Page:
Malta Today, 8th June 2008, by James Debono
After the Jeffrey Pullicino Orlando saga, Mistra has returned to haunt the Prime Minister’s green credentials this time with MEPA’s approval of an 11-storey project replacing Mistra Village… a few hours before backtracking on a previous decision to allow a new 23-storey tower in Qui-Si-Sana. JAMES DEBONO tries to unfold MEPA’s intricate web of contradictions on the last day of the end of the Andrew Calleja era
The contradictory decisions were taken in the last meeting presided by MEPA chairman Andrew Calleja, who had presented his resignation a day before.
When an EIA was finally conducted the photomontages of the new development not only revealed the massive impact of views from Valletta but also that the development impinged on the Valletta view from Bighi and Kalkara.
Had MEPA conducted the EIA before the outline permit was issued, the issue on the project’s visual impact would have been resolved a year ago.
Its back to the same old story where developers are first given the impression of a fast-track treatment only to discover that when the going gets tough and the public starts objecting, their path suddenly finds unexpected obstacles.
What was remarkable in the Fort Cambridge case was that while MEPA’s experts were calling for the approval of the project, it was MEPA board member Joe Farrugia who burst the bubble by calling the height of the tower unacceptable.
Conveniently, in news bulletins Farrugia was constantly referred to as “the Prime Minister’s appointee” on the board.
At one time Flimien Ghal Ambjent Ahjar chairperson Astrid Vella even threatened legal action against every individual board member holding them personally responsible for any decision which went against the law.
“The visual impact is negative in both cases,” the case officer declared in the meeting.
He also explained that if building heights were reduced back to 16, as envisioned in the local plan, this would mean that open spaces in the area would be drastically reduced to the detriment of residents living in the surrounding streets.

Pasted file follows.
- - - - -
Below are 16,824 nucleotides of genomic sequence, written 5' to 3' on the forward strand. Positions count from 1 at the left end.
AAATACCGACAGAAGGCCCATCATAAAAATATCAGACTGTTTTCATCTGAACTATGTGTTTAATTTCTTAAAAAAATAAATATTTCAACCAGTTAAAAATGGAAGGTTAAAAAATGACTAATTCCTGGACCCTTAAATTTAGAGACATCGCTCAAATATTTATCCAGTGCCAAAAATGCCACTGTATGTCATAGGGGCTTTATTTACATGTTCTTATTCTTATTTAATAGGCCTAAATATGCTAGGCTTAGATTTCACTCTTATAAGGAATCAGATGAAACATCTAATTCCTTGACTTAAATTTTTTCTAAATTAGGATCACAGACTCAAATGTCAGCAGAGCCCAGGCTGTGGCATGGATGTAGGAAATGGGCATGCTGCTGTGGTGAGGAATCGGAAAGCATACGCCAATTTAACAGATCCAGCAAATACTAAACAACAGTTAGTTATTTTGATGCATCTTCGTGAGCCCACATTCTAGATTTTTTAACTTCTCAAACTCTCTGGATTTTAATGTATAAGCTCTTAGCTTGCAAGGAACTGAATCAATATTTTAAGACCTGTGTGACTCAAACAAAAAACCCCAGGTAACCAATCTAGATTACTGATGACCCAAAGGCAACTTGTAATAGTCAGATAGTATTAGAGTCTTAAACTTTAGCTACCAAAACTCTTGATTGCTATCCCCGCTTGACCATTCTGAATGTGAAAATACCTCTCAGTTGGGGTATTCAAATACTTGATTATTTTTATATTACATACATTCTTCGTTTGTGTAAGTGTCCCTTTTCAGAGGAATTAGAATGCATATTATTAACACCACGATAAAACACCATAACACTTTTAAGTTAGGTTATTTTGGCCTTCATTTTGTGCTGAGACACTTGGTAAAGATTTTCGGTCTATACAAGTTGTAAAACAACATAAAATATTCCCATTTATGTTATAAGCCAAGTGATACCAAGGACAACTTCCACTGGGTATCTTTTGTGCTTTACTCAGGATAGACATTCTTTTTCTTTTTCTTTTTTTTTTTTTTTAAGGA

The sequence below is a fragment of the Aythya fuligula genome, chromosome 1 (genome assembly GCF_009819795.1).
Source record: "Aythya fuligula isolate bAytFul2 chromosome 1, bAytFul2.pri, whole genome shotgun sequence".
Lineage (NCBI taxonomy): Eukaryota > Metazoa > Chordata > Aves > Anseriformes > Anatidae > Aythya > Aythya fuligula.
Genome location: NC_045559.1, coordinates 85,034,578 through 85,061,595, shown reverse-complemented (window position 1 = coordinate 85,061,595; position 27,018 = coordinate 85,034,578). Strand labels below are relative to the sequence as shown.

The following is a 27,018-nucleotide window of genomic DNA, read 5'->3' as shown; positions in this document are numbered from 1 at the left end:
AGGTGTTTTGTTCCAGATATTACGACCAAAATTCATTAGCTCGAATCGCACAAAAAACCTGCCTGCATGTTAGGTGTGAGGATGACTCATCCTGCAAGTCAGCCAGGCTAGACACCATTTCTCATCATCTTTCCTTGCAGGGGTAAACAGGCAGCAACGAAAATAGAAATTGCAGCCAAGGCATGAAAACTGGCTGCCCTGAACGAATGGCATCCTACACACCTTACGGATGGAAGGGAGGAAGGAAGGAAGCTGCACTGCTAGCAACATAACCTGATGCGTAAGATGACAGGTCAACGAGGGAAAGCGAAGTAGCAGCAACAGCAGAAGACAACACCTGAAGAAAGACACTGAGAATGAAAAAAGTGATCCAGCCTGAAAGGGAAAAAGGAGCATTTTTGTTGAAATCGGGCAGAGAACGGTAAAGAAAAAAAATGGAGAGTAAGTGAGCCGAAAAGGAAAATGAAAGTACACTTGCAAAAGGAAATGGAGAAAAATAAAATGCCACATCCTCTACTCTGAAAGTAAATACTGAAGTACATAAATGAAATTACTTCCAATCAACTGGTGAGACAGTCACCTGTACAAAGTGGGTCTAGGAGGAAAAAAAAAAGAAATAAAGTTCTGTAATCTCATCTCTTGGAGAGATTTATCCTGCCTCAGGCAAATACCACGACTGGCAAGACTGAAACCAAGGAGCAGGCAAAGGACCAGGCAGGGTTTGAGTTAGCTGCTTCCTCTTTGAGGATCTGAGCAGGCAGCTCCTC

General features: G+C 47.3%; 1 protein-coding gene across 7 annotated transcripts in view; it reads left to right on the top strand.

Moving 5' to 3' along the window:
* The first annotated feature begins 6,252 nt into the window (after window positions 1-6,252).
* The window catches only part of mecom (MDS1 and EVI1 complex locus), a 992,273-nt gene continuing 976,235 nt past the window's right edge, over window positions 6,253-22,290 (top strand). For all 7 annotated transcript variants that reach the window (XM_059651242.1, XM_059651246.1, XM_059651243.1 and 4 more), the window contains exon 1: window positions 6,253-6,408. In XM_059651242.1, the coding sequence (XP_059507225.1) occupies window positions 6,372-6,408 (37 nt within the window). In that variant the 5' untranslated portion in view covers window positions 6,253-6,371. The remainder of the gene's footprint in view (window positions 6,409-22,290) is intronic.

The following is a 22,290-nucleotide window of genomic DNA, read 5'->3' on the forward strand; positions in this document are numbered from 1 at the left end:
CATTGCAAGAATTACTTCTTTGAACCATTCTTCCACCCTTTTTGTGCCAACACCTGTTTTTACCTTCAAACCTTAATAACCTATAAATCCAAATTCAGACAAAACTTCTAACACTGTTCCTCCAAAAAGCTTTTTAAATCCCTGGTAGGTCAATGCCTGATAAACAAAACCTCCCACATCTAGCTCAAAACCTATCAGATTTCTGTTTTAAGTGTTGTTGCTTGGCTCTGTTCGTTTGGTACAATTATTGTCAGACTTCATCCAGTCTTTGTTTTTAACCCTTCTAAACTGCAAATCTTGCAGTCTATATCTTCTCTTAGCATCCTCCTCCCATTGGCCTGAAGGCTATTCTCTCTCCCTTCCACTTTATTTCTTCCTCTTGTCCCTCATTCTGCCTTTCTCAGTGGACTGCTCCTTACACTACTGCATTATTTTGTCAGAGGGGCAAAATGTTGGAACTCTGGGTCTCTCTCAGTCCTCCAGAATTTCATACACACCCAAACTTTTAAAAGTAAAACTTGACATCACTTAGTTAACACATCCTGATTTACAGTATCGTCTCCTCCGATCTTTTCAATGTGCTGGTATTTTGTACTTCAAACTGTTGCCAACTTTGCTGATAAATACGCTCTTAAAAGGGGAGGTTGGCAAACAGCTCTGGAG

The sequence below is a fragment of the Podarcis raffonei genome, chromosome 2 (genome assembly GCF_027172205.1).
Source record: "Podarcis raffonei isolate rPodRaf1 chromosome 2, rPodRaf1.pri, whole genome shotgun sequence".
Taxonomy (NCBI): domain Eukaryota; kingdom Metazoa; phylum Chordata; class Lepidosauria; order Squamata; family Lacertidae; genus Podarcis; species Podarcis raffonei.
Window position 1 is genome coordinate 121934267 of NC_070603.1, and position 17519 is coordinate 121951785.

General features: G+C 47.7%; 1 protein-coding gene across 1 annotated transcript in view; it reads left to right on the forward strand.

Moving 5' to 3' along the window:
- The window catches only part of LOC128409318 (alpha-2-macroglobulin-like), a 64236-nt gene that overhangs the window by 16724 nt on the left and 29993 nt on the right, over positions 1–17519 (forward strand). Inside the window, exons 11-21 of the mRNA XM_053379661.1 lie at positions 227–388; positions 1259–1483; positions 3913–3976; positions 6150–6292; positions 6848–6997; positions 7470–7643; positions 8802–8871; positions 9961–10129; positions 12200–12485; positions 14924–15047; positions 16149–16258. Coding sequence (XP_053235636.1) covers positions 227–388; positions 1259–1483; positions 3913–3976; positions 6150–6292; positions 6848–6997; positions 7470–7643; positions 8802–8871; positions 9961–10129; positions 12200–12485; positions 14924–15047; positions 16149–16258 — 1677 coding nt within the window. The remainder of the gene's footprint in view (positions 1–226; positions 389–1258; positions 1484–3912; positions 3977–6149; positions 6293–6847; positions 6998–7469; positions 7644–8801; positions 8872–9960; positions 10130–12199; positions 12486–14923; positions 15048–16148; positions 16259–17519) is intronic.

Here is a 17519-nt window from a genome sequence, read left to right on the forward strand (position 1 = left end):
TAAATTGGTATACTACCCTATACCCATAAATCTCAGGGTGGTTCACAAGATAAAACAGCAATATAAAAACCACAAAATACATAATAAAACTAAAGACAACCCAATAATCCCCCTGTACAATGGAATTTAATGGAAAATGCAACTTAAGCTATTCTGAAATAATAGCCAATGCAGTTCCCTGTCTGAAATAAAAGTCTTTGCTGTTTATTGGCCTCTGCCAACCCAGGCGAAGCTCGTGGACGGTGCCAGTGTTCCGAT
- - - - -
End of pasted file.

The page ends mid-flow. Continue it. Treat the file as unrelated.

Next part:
It was not a unanimous decision. Three board members voted against a deferral to give time to the developers to submit new plans with reduced heights, while five voted in favour. But only one board member spoke against the motion.
By retaining the same number of apartments and reducing the height of the building, MEPA’s decision could further infuriate residents living in surrounding streets.
MEPA was not able to think outside the box by reducing the number of apartments to make way for more open spaces while still reducing the height of the mega tower.
MEPA has still to resolve the contradiction of a mega development in Tigné before the Transport Authority approves its own controversial traffic plans for Sliema.
While in the case of Fort Cambridge the EIA was held after an outline permit was issued, the EIA on the Mistra development was held before MEPA took its decision on the preliminary permit.
Following a public outcry against the construction of a 19-storey tower, the latest Environmental Impact Assessment proposed its replacement with a “boomerang shaped” building stepping up from six to 11 and back to six floors.
While in the Fort Cambridge case the public was regaled with a presentation of photomontages from every possible angle, in the Mistra case, photomontages superimposed on previous plans were shown to the board for only a few seconds.
The environmental impact of the 900-apartment boomerang structure in Mistra is even more pronounced because it impinges on the pristine views from Mistra bay.
Surely Mistra – which is also associated with a proposed disco set on Jeffrey Pullicino Orlando’s land – is proving to be a veritable minefield for Gonzi’s green aspirations.